When to Report Cryptocurrency Trades on Your Tax Return:

You must report your capital gains and losses for each transaction that occurred during the tax year.

Cryptocurrency as income:

If you receive cryptocurrency (i.e., Bitcoin) in return for goods or services, it is taxable, just like any other type of ordinary income. Therefore, you would have to report this amount on Line 21 of Form 8949. And then transfer those amounts from there over onto Schedule D.

Exchanging Cryptocurrency Back into Fiat Currency

When a person sells their coins back to fiat currency, they declare a gain/loss based upon the difference between what they received when converting crypto currencies into US dollars and what they originally paid when purchasing said cryptocurrencies with US dollars exchanges Coinbase.

Mining New Coins

Mining coins is very similar to buying them. Since you’re using your computer’s hardware and electricity, these are considered business expenses and can therefore be deducted from the amount of income you earn through mining cryptocurrency. You will have to file a Schedule C form for being self-employed. After deducting your expenses, the remaining balance will constitute a profit or loss depending upon whether it was positive income or a loss.

It’s important to note that while the IRS has yet to create any official rules regarding cryptos, they have been issuing guidance on how digital currencies should be treated for tax purposes since 2014, now IRS treating crypto as capital assets. And even in light of all this ambiguity around taxes: one thing remains certain- penalties for noncompliance remain high! So, make sure you get good at tracking down those records… before April 15 rolls around again next year!

What Crypto Currency Tax Software Should I Use?

There is no one-size-fits-all answer to this question, as the best software for you will depend on your individual needs and preferences. However, some of the most popular options include:


This app is designed to help you calculate your gains and losses from Bitcoin and other cryptocurrencies. It’s a great option for those who want to do everything themselves, as it walks you through every step of the process.


CoinTracking offers a comprehensive suite of features, including automatic imports from over 50 exchanges, detailed reports on all your transactions, and even an alert system to notify you when you’ve made a taxable transaction.


If you’re looking for something more geared towards traders than investors, CoinLedger might be the right choice for you. It offers real-time data on prices and trades, as well as an in-depth analysis of your gains and losses. We really Like


If you’re looking for a bit of help with your taxes, Crypto Tax Prep is definitely worth considering. It’s essentially TurboTax for crypto currency users. Just enter the relevant data into their questionnaire-based system, and they will give you all the information that fits in your tax return.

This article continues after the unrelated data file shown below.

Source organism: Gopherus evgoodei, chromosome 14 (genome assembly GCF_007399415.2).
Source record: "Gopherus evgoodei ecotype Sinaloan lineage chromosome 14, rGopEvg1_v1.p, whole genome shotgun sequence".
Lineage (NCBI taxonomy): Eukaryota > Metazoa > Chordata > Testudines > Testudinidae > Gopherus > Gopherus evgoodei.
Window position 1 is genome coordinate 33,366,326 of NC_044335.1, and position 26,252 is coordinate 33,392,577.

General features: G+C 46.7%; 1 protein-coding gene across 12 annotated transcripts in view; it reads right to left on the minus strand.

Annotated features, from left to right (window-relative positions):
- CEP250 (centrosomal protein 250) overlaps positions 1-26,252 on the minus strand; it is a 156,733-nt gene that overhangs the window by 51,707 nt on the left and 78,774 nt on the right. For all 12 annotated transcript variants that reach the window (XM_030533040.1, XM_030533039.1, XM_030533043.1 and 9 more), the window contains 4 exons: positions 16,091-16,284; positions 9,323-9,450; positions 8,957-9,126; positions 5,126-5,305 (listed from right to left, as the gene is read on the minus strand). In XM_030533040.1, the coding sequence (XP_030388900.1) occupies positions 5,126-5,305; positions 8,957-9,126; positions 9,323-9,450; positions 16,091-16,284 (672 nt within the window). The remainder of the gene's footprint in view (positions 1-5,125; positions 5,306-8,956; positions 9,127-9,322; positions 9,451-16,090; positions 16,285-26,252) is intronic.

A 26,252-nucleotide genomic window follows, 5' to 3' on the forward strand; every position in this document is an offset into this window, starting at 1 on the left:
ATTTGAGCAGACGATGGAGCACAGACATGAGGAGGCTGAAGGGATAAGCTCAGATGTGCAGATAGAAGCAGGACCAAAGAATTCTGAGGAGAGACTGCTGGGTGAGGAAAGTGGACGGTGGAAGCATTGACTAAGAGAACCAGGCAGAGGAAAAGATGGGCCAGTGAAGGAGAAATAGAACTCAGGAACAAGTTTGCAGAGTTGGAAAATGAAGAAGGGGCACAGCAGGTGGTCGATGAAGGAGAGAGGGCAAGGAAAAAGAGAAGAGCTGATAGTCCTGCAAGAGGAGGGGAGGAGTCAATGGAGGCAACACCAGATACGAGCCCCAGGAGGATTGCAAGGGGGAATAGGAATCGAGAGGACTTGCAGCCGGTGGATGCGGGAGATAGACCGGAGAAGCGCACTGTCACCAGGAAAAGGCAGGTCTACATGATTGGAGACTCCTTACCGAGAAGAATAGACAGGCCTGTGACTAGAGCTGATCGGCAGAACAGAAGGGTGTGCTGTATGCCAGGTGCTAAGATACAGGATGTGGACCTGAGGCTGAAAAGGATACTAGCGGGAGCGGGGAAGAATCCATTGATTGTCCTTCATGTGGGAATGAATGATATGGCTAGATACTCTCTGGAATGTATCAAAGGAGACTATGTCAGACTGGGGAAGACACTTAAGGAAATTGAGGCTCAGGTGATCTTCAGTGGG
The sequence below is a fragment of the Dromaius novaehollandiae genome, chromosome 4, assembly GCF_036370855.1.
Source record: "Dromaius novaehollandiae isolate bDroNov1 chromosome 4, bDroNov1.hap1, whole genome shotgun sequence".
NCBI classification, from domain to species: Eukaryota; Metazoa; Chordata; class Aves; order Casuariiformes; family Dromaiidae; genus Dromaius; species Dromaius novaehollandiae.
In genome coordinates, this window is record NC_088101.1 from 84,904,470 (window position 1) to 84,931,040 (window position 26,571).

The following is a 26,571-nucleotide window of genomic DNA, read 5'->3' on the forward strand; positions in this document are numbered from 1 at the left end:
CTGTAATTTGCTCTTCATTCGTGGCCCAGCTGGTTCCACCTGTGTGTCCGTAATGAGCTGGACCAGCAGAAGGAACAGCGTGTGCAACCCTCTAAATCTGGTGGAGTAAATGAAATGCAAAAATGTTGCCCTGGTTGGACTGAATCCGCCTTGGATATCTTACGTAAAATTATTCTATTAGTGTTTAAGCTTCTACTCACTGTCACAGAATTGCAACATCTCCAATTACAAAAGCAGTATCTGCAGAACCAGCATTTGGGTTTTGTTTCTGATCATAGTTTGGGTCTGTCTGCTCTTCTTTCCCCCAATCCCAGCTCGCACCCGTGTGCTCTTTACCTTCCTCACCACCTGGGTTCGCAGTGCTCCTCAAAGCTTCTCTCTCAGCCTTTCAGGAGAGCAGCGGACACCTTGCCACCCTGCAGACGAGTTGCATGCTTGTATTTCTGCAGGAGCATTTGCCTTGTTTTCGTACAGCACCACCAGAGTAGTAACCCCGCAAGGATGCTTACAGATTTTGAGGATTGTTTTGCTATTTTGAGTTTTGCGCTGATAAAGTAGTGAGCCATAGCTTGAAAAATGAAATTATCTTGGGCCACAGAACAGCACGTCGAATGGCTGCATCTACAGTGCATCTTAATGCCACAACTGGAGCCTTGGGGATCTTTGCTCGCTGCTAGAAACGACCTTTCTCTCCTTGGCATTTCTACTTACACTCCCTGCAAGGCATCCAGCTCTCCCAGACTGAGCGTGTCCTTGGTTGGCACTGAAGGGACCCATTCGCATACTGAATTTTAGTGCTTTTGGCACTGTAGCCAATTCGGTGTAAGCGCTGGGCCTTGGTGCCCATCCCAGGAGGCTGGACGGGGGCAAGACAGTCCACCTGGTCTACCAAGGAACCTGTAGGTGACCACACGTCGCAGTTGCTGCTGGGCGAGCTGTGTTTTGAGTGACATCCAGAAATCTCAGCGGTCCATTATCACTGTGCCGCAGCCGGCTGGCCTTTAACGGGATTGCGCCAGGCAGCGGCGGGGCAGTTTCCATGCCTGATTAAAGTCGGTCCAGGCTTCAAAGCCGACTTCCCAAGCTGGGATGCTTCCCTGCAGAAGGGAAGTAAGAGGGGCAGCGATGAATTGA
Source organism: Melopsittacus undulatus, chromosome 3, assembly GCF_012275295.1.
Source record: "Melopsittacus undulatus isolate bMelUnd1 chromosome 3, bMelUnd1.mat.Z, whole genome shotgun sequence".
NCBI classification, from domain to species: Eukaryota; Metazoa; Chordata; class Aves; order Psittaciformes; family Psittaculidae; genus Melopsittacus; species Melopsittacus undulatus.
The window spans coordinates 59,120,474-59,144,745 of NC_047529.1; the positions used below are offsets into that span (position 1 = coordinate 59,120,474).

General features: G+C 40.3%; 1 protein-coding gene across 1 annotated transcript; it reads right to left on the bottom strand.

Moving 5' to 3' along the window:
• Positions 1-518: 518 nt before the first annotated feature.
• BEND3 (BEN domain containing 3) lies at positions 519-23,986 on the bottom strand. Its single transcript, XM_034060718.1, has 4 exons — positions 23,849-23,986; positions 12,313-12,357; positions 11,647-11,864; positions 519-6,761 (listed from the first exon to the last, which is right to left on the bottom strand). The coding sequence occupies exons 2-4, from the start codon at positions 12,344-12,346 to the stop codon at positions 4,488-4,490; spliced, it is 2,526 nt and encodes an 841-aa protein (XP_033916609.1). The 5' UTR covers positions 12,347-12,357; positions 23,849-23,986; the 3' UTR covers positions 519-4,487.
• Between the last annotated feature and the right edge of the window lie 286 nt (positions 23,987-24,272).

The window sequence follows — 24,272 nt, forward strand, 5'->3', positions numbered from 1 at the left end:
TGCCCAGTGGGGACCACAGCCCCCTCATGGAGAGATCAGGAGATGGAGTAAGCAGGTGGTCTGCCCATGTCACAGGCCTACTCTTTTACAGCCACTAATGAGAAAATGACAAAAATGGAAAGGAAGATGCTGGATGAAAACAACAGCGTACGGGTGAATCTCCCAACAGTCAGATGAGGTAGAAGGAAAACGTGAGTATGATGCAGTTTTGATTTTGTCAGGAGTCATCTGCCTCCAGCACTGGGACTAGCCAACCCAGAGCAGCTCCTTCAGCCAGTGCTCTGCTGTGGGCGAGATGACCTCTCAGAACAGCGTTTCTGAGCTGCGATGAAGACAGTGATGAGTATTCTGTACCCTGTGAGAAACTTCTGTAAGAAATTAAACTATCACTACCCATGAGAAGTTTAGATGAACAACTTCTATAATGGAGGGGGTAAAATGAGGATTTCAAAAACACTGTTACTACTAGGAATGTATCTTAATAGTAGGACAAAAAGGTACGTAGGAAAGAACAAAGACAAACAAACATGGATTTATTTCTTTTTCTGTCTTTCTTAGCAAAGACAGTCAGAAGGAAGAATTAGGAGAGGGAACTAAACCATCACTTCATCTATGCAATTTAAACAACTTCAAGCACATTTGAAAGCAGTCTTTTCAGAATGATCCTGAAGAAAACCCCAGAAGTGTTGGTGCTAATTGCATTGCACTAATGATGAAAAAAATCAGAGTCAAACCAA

What Happens if I Don’t Report on my Cryptocurrency Taxes?

Unfortunately, the penalties for not reporting your crypto currency transactions can be quite steep. The IRS can assess fines of up to $100,000 for failure to file a form 8949 and an additional $25,000 per month for continued noncompliance. So, it’s definitely in your best interest to make sure you’re compliant with all tax laws!

What’s New with Crypto Currency Taxes?

At this point, there’s still a lot of ambiguity surrounding the tax treatment of cryptocurrencies. In fact: many cryptocurrencies remain unable to be classified as either currency or property legally! This is unfortunate because it means that people will continue dealing with vague information from both the IRS and their exchange providers on reporting transactions throughout 2018; however, it gives us some clues about what we can expect for years beyond.

So here are two things you need to know regarding your cryptocurrency taxes …

First off:

The United States Congress has formed an “Ad Hoc” committee whose sole purpose is to examine digital currency taxation issues. This group was created back in 2016 but only recently started meeting (nearly a year later) in order to discuss possible approaches and solutions.


Even though Bitcoin has been around for almost ten years now, the Internal Revenue Service is still treating it as property (and not currency) when it comes to taxation. Unfortunately, this means that all transactions involving buying, selling, or trading BTC will be subject to capital gains taxes next tax season! So, make sure you report your Crypto transactions correctly!

Tax Deduction for Cryptocurrency:

You can also deduct your losses on cryptocurrency investments from your taxable income. This includes both short-term and long-term capital losses, which can be used to offset other forms of income. For example, if you have $2000 in long-term losses and $1000 in short-term gains, you can reduce your taxable income by $1000.

For tax purposes, the IRS treats cryptocurrency as property and not currency. This means a difference between short-term capital gains and long-term capital gains (see below).

Tax on Short Term Capital Gains:

A “short-term” gain or loss occurs when an asset is sold less than one year after being purchased. For example, if you bought a cryptocurrency at $1200 and sold it after one month for $1700 – that would be considered a short-term gain of $500.

Tax on Long Term Capital Gains:

A “long-term” gain or loss occurs when an asset is sold more than one year after being purchased. For example, if you bought a cryptocurrency at $1200 and sold it after two years for $1500 – that would be considered a long-term gain of $300.

When computing your capital gains tax, you will use the “long term” rates if you have held the capital asset for more than one year. This will result in a lower tax liability. If you have any questions concerning crypto, please feel free to ask.